The Legislature could not pass a law that would cut off all remedy and deprive a party of his right of action.

    "Statutes of limitation have to do, not with the obligation, but the remedy. They `are to be applied to all cases thereafter brought, irrespective of when the cause of action arose, subject, of course, to the universally recognized rule that they cannot be used to cut off causes of action without leaving a reasonable time within which to assert them.' Osborne v. Lindstrom, 9 N.D. 1, *Page 485 81 N.W. 72, 46 L.R.A. 715, 81 Am. St. Rep. 516. The time cannot be pronounced unreasonable unless `so short as under the circumstances to amount to a practical denial of the right itself.'" Kozisek v. Brigham, 169 Minn. 57,210 N.W. 622, 49 A.L.R. 1260.

    It is a general rule that statutes of limitation are to be applied to all cases thereafter brought without any regard to when the cause of action arose, subject, of course, to the rule that they cannot be used to cut off causes of action without reasonable time given in which to bring suits.

    In construing statutes, it is the duty of the court to ascertain the intention of the Legislature. There does not appear to be anything in act 135 to indicate that it was the intention of the Legislature that it should apply only to causes of action that thereafter arose; but we think the act applies to all actions brought after the act became effective. The act provides that "hereafter all actions shall be commenced within three years after the cause of action accrues." Again, there is no emergency clause, and the Legislature, in passing the act without such a clause, thereby gave all parties 90 days in which to bring suits where the cause of action accrued before the effective date of the act. The suit, of course, brought after the passage of the act and before it became effective, would be under the law that existed prior to the passage of the act.

    In the instant case the appellant had 90 days after the passage of the fact in which to bring her suit, and whether 90 days was a reasonable time, was a question for the Legislature.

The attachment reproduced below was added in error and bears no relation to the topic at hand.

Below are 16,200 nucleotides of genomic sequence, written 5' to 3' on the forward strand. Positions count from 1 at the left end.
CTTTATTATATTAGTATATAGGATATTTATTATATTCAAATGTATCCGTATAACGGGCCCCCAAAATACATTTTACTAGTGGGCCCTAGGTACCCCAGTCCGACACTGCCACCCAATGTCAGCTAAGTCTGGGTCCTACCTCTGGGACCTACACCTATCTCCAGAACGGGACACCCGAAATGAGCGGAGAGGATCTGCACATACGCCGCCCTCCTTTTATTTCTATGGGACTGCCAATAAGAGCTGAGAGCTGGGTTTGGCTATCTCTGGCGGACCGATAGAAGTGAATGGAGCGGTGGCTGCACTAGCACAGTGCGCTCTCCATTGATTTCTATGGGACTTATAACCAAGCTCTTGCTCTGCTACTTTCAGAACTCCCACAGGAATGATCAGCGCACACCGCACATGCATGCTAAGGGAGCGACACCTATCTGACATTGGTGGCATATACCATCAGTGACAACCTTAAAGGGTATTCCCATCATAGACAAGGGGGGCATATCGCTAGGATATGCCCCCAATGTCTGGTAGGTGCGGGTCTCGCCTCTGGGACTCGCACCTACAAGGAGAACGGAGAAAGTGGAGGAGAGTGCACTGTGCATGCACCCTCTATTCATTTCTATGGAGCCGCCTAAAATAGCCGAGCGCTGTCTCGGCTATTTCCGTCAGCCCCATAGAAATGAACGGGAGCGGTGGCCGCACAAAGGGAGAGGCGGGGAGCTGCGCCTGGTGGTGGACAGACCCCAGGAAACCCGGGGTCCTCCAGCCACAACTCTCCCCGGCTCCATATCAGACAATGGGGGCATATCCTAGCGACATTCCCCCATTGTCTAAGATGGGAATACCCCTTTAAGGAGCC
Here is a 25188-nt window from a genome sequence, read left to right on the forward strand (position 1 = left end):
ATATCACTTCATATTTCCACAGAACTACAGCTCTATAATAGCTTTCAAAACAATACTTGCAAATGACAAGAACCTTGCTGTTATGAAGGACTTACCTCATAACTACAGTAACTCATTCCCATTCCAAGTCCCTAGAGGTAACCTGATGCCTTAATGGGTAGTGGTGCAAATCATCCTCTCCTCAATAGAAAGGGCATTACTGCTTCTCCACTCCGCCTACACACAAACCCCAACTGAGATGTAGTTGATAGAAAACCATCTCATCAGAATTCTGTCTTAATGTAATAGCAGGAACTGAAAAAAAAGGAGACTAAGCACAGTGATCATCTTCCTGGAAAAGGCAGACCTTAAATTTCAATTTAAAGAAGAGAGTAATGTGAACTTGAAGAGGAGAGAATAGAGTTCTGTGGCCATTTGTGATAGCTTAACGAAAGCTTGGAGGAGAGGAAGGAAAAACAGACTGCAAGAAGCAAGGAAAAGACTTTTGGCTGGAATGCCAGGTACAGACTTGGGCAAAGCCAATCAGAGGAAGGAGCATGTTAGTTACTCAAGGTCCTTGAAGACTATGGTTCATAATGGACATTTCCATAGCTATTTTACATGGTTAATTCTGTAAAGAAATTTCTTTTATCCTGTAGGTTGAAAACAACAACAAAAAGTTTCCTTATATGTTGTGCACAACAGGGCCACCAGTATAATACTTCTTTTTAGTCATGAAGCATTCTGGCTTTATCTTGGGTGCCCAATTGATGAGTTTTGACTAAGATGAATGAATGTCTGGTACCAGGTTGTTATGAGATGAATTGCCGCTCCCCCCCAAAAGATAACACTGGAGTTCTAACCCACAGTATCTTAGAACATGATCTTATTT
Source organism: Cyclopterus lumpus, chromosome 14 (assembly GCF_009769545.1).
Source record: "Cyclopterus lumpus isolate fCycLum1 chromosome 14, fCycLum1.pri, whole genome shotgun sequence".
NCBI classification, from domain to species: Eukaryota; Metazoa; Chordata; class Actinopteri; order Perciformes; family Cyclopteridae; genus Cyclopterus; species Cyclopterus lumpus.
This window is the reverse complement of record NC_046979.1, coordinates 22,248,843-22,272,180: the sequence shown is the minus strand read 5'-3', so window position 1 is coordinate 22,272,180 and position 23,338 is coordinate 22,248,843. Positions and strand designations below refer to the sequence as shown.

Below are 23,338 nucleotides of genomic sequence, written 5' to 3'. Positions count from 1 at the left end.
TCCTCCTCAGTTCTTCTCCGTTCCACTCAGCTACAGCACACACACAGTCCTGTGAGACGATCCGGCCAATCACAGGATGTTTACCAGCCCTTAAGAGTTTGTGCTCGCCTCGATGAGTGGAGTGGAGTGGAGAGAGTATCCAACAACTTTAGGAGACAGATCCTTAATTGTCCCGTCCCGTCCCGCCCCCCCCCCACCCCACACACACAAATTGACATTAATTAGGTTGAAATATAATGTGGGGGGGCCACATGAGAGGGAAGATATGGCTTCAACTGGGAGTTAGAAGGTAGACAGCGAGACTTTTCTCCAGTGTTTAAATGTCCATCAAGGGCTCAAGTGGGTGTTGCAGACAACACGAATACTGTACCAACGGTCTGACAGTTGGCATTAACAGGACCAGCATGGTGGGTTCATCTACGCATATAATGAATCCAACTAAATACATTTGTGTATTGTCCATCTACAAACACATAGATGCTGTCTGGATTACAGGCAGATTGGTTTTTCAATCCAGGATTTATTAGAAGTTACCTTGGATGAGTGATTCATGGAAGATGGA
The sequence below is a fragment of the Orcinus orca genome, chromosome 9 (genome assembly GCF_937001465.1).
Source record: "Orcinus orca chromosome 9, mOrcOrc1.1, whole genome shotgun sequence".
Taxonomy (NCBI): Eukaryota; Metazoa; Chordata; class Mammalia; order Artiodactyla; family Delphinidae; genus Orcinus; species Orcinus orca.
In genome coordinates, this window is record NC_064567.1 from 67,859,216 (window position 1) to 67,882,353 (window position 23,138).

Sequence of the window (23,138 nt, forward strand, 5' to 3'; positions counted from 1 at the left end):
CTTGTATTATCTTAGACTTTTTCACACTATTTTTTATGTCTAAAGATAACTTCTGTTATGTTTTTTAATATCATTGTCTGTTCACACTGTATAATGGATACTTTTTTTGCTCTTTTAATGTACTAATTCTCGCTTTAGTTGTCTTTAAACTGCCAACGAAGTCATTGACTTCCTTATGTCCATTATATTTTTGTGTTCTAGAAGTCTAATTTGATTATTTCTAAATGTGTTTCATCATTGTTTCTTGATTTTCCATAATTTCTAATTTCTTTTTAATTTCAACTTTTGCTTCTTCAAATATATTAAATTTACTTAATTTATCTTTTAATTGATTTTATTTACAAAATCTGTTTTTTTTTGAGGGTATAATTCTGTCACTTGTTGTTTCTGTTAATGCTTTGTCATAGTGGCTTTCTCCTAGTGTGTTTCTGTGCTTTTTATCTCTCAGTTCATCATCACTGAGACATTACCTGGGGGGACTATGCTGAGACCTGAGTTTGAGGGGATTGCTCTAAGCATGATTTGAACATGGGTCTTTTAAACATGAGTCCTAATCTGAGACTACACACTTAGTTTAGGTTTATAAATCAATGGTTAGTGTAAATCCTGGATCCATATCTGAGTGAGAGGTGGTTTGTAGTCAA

"It is established that a statute of limitations, because it relates to the remedy only, will apply to a cause of action existing at the time it is passed if sufficient time has been allowed between the passage of the act and the time for the new limitation to take effect to give opportunity to persons having such causes to bring their suits or actions." Cunningham v. Commonwealth,278 Mass. 243, 180 N.E. 147.

    "But the Legislature may reduce the period of limitation within which an existing cause of action may be *Page 486 brought, if reasonable provision is made for opportunity to bring suit upon claims before they are barred, and the statute in question is applicable to rights previously vested, as well as to rights subsequently acquired." Colby v. Shute, 219 Mass. 211, 106 N.E. 1006; Maloney v. Brackett,275 Mass. 479, 176 N.E. 604.

    The complaint shows that on March 29, 1926, the operation was performed for gall stones and hernia; that seven or eight weeks after the operation appellant began to suffer pains in the region of the gall bladder; that this suffering continued constantly until March 26, 1936, when she had another operation. It was therefore practically ten years from the time of the operation by the appellee before she had the second operation, and, according to her own statement, she knew within seven or eight weeks after the first operation, as much as she knew ten years thereafter, when she had the second operation. She, of course, did not know that a gauze had been left, and that this was what caused the suffering, but she did know that something caused the suffering and that it continued constantly for ten years.

    There is no allegation in the complaint that there was any fraudulent concealment by the appellee or any concealment at all. Appellant only claims that she did not discover what caused the pain and suffering until the second operation.

    We think the cause of action was barred under act 135 of the Acts of 1935, and that the circuit court correctly sustained the demurrer.

    The judgment is affirmed.